When the Canadian Wear Technologies A-Team are called to address issues pertaining to mining wear parts, it’s not long into our discussion that the topic of bottlenecks comes up. Bottlenecks occur in even the most successful hard rock mining operations. Not to be mistaken with short-term constraints such as crusher breakdowns, bottlenecks are processes that limit the overall pace of production. They result in production losses that cannot be recovered.
Typically, using modeling through IT systems, many mining operations approach debottlenecking in isolation. These systems do not always integrate resulting in data needing to be layered and carefully analyzed in order to identify issues. The modelling scenarios used generally focus on a single point in time and do not consider variation in performance over time. This approach may result in a bottleneck being eliminated but the lack of quality real-time integrated data results in new bottlenecks in the operation arising. Thus creating a continuous cycle of production losses to varying degrees and is less productive.
To successfully address bottlenecks, companies must look at the operation at a macro level aligning planning, mining, processing and the supply chain. Necessary information gathering at the onset which includes identifying what peak performance is for each step in the operation, the interdependencies that exist and how the system evolves as the steps change.
A macro approach to debottlenecking requires the right decision makers are involved with the process including IT experts, technical engineering, production, maintenance, business analytics and finance. Once this collaborative team has been established, they can move towards overall process improvement and operational efficiencies.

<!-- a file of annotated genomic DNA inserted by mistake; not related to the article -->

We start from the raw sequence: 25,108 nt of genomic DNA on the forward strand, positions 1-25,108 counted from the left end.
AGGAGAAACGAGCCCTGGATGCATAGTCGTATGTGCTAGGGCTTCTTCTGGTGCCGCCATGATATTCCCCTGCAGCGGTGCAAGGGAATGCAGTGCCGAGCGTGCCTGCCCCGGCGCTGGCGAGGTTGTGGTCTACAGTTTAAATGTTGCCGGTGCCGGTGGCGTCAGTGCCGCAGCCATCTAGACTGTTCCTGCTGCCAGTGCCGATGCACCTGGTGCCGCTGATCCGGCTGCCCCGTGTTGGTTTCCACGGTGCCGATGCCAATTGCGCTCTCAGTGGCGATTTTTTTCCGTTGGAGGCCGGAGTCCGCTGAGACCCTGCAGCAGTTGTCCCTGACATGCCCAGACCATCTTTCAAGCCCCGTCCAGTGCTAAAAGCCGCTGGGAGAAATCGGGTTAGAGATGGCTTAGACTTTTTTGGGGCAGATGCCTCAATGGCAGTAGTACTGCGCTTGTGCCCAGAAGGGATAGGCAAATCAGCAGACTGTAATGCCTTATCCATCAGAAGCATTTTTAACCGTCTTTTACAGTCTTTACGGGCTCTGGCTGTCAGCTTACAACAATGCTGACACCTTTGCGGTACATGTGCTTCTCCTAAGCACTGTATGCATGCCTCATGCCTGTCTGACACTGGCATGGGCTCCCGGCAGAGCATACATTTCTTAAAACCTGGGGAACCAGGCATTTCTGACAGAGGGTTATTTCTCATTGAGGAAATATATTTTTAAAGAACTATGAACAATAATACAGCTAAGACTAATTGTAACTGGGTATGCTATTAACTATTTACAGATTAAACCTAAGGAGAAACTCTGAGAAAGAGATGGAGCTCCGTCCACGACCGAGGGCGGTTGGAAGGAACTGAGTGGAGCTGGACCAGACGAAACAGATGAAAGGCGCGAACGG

Mapping: Identifying key processes, throughput variability, quality performance and buffers gives a clear view of the production chain.
Modeling: Once the map is created, modeling can be used to identify opportunities for productivity improvements. It will help better understand constraints and determine capital expenditures for outcomes.
Implementation: Creating an implementation is the third and final key step. It is necessary to understand and accommodate for the impact of individual changes on the entire operation. This requires analyzing the shifting constraints and determining total system capacity and plant output potential. Equally, it considers the impact on short-term production losses over long-term performance goals.
Another consideration during the implementation phase is using buffers and stocks to assure better throughput. Monitoring buffers throughout the operation can help with the implementation and identify shifting bottlenecks.
Most mining operations do not achieve full potential of their assets. However, taking strides to debottleneck using a macro approach will help eliminate production constraints permanently and reduce overall costs.